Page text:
I’m sometimes weary of “green” or “eco-friendly” claims. After all, anyone can say a home (or just about anything) is green. So, it’s good to look out for greenwashing, which occurs when a person or company tries to sell you something that’s promoted as green, but is really just regular brown in a green package. It’s one thing if you buy a laundry detergent that you later discover isn’t really so eco-friendly, but I think houses are a bit too heavy to return! When you’re ready for a green home, you can cover yourself by building a certified green home or purchasing an existing home that’s been certified as green.
In general, certified green homes use less water and energy, and have improved indoor air quality. Plus, green home construction produces less waste. Features that may be part of a green home include better insulation, more efficient windows, solar hot water systems, water-conserving faucets, LED lighting, Energy Star appliances, sustainably sourced wood, water-wise landscaping and more. These features may sometimes add extra cost, but the payoff comes in the form of lower utility bills, and being a good steward of the planet.
Build it Green
More environmentally friendly homes are built today than ever before, so finding an experienced builder shouldn’t be too difficult. The first step is making sure your builder is partnered with a green building certification program. Green building options include Energy Star certification, the U.S. Green Building Council’s LEED (Leadership in Energy and Environmental Design) certification, or the National Green Building Certification from NAHB Research Center, which is part of the National Association of Home Builders. In some cases, you can also receive green certification for remodeling an existing home.
One of the best reasons to have your new home certified green is the peace of mind that comes with an independent, third-party rater doing the certification. In other words, someone is checking up on your builder for you! The programs have strict guidelines for certification, and the end result is money savings and a more eco-friendly home. Green certifications are wonderful, but you can also take it a step further with the Earth Advantage ZERO program, which helps you design your house so that it generates as much energy as it uses over a year.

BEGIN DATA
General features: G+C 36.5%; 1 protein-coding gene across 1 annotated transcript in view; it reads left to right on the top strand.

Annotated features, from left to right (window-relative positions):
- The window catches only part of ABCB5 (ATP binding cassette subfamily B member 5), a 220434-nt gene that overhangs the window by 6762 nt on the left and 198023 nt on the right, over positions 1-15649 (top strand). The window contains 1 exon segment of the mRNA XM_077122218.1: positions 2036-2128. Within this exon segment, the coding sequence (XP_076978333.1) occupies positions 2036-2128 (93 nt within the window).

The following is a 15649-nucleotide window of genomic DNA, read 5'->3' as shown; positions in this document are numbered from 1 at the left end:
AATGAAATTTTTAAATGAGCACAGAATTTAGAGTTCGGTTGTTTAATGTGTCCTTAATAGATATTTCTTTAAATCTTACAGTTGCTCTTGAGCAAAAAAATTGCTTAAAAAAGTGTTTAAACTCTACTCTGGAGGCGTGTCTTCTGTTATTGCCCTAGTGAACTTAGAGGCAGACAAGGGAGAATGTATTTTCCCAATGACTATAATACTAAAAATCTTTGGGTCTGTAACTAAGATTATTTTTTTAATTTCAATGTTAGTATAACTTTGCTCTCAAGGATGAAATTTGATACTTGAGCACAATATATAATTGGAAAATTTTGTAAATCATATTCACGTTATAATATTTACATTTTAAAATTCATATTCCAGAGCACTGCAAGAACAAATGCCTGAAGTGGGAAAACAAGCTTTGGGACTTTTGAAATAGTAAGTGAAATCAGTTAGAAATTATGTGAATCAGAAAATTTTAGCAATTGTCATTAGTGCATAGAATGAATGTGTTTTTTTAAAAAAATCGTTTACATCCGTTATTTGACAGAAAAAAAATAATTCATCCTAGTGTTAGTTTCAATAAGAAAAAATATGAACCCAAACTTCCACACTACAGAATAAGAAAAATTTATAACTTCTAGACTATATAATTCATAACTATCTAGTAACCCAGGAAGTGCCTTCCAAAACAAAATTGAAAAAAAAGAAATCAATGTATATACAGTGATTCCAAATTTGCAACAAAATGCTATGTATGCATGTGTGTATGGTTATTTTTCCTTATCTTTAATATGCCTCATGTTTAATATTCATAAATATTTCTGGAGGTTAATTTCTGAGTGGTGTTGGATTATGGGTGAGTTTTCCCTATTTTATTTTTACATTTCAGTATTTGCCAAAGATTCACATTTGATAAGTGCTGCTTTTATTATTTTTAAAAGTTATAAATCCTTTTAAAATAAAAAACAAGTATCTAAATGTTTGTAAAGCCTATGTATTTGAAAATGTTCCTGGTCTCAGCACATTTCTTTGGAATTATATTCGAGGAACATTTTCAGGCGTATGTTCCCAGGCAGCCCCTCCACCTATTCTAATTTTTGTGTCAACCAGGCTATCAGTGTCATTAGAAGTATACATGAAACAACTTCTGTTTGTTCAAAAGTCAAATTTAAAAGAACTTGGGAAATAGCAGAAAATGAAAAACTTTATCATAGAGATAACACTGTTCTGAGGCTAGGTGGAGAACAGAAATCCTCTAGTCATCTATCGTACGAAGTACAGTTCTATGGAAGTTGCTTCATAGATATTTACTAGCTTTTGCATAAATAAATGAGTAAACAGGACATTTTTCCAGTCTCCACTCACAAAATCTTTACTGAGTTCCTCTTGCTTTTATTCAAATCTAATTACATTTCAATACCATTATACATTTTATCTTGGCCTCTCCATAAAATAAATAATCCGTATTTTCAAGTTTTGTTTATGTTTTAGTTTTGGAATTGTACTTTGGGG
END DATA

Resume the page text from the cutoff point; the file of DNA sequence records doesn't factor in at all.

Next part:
In addition to the national programs mentioned above, consider various state-level programs for green certification. A perk of the state-level programs, which are usually offered by utility companies, is that you may receive discounts or rebates for energy-efficient appliances or products, or incentives for building or remodeling green.
Buy it Green
Not everyone wants to embark on a green building adventure. And that’s fine since certified green homes go on the market too! Here are some resources for finding that energy-efficient home of your dreams:
- Find a green real estate professional certified by EcoBroker, part of the Association of Energy and Environmental Real Estate Professionals. EcoBroker members can be found throughout the U.S., as well as in Canada, Mexico, Central America, New Zealand and the Caribbean.
- Search the listings available at the green MLS, Listed Green Homes, where you’ll find sustainable homes for sale around the world.
- Check out the available homes that have been certified green by the NAHB Research Center.
Whether you build your own green dream home or search for it with a realtor, have fun! And please check back for tips on what to do with all of those used moving boxes.Buy an Eco-friendly Home by Tim Eyre